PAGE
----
Cousin Sheri has come up with family history gold once more, with a group photo showing several of the kin during the mid to late 1910s. Several important members of the Reverend’s family are present including:
Top Row: Isabella Ross (Henderson) Gow – Jane R (Taylor) Henderson aka Mrs. Adam C. Henderson – Adam Cunninghame Henderson Gow
Bottom Row: Mary (McDonald) Henderson – James Henderson – Agnes (Nan) Henderson aka Mrs. John T Henderson
Thanks again to Sheri for the work that went into finding this photo and sharing it.
In the past year we have continued our family research, and as a result an updated version of the family tree poster is now live on the web site. I will be taking a few copies with me to the UK in May, with the “master” copy going to the Dunbeath Heritage Centre.
This version adds the information from Margaret Irvine from her family, as well as expansion of the Knockfin Hendersons and the descendants of Reverend Adam.
You can find it under “Resources” to the right, or at this link: Hendersons Family Tree PDF
The story of our family’s quest to uncover the history of Reverend Adam C. Henderson (my great-grandfather) is now compiled from its pieces and on its own page. You can find it on this site at the top: Finding Adam
The ancient history of the Hendersons is tied to that of Caithness, the land that they settled as their home. Caithness itself is not native to the British Isles geologically, but rather is a piece of the North American continent that plate tectonics has grafted onto Scotland many millions of years ago. It’s geology is distinct and separate from the land south of the Great Glen, and this unique geology is responsible for the rich deposits of oil and shale that are the life blood of the North Sea economy.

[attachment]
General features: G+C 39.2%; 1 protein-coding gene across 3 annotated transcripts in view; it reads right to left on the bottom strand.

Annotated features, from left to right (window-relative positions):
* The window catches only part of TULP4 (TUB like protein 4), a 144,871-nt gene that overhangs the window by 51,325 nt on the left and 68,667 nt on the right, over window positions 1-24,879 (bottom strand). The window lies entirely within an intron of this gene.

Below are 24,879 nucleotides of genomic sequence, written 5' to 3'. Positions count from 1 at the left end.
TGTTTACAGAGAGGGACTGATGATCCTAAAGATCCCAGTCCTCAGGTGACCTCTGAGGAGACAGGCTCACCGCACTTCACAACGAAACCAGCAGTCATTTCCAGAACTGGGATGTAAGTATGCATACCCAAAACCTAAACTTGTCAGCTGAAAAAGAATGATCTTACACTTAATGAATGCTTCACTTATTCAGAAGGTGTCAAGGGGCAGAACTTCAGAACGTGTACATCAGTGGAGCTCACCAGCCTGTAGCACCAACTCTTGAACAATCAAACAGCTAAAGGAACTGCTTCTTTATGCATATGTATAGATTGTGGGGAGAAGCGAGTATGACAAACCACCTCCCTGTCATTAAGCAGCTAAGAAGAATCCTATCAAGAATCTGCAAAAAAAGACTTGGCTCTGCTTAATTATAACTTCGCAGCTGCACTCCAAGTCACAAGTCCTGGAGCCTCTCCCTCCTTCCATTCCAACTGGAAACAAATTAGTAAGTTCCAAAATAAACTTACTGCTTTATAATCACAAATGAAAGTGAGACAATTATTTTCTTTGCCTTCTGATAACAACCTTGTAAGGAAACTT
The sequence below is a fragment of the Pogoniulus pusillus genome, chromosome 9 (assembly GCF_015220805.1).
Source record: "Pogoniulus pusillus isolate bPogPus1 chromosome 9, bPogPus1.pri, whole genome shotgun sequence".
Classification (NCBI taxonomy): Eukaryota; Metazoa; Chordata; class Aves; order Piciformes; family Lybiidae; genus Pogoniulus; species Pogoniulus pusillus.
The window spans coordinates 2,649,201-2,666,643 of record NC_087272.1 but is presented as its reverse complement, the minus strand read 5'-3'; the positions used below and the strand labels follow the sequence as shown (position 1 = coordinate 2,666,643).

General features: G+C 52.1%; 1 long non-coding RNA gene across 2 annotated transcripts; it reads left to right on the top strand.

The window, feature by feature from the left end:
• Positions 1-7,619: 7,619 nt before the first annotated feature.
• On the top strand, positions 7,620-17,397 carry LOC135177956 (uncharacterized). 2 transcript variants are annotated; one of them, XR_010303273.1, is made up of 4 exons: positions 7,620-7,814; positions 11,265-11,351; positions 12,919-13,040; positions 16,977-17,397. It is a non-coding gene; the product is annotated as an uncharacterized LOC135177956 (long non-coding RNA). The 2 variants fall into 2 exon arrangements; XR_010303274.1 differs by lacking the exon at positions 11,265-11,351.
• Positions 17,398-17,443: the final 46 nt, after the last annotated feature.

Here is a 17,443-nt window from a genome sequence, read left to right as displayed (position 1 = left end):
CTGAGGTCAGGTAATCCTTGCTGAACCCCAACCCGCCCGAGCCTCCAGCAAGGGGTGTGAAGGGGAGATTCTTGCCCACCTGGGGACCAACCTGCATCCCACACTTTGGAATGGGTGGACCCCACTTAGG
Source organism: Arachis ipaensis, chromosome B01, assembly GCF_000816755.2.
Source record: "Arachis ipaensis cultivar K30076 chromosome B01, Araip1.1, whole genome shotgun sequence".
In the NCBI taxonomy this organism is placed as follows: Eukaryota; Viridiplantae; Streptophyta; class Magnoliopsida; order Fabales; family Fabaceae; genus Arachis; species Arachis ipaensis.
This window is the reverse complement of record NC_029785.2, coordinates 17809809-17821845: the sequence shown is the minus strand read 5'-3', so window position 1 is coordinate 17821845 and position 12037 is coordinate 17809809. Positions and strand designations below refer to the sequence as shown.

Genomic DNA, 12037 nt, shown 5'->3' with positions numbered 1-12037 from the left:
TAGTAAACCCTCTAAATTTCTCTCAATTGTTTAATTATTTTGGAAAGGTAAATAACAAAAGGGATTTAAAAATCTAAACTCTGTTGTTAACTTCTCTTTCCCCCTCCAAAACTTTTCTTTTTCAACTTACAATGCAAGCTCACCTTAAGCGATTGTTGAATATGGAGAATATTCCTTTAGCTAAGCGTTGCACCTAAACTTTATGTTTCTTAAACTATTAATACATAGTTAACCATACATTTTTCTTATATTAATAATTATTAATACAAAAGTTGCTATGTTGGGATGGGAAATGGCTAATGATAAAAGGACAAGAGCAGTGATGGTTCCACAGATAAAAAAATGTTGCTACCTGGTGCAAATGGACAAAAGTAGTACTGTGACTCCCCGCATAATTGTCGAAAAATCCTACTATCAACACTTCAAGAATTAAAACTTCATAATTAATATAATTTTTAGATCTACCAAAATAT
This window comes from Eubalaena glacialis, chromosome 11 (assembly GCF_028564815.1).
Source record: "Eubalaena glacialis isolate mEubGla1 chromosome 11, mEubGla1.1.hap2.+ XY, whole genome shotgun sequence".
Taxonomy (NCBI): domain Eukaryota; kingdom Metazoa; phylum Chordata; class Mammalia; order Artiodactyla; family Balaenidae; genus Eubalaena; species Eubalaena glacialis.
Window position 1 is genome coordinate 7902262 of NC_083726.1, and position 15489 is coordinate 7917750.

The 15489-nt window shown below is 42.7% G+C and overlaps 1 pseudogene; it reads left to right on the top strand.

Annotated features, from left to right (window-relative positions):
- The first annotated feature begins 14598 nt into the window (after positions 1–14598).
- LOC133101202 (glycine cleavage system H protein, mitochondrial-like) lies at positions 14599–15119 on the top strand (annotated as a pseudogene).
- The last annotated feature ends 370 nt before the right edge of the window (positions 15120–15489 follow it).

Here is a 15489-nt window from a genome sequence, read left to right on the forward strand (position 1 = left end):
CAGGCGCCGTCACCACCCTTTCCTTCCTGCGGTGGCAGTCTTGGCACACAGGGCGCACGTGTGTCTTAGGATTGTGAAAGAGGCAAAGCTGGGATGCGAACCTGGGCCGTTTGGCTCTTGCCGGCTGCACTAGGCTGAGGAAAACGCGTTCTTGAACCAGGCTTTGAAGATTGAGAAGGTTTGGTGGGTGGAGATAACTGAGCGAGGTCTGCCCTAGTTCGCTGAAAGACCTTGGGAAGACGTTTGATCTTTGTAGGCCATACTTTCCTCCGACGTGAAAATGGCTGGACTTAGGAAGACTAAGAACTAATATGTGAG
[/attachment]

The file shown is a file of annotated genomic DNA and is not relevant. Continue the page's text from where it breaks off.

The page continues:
But before the norse Vikings came to this Caithness, it was inhabited by Picts and later Gales. There is a great deal of evidence that Caithness has been people for at least the last 4,000 years. This comes in the form of dozens of Brochs scattered across the coast. A Broch is an Iron Age drystone hollow-walled structure of a type found in Scotland. Brochs include some of the most sophisticated examples of drystone architecture ever created, and belong to the classification “complex Atlantic Roundhouse” devised by Scottish archaeologists in the 1980s. In old Norse they are called “Borg”, a name which appears in southern Caithness.
These Brochs were built during the Bronze and Iron ages, between 1,000 BC and 400 AD, most likely by the native Picts and Gaels who lived there at the time. Their purpose and use is still the subject of little agreement among archaeologists, but they likely served the same purpose as later day castles; a fortification that provided defense in times of war, and a symbol of lordship and power in times of peace.
Sometime during the 8th century AD, the Norse began to colonize northern Scotland and Caithness, under claim from the Norwegian Earldom of Orkney. Picts came to Orkney during the Bronze Age and archaeological data shows that there were people living there prior to the Vikings who came to Orkney, probably by the latter part of the 8th century although this is up for dispute. Norwegian Vikings probably either came to the islands first as farmers who were seeking land or as warriors who were claiming territory and riches as was common with Viking conquests elsewhere.
Though it is controversial, there is evidence emerging that the Norse occupation of Caithness was not a violent or tyrannical rule. Much of this evidence is coming in relation to research being performed by George and Nan Bethune, and work done via the Dunbeath Heritage Centre. The emerging picture is of Dunbeath as a town that straddled the Gaelic people of the south of Caithness and the Norse people to the north, where these two groups of people met to trade, worship and interact. Emerging science is describing a history for Dunbeath that goes back to the earliest periods of our recorded history – a tale that deserves much deeper study.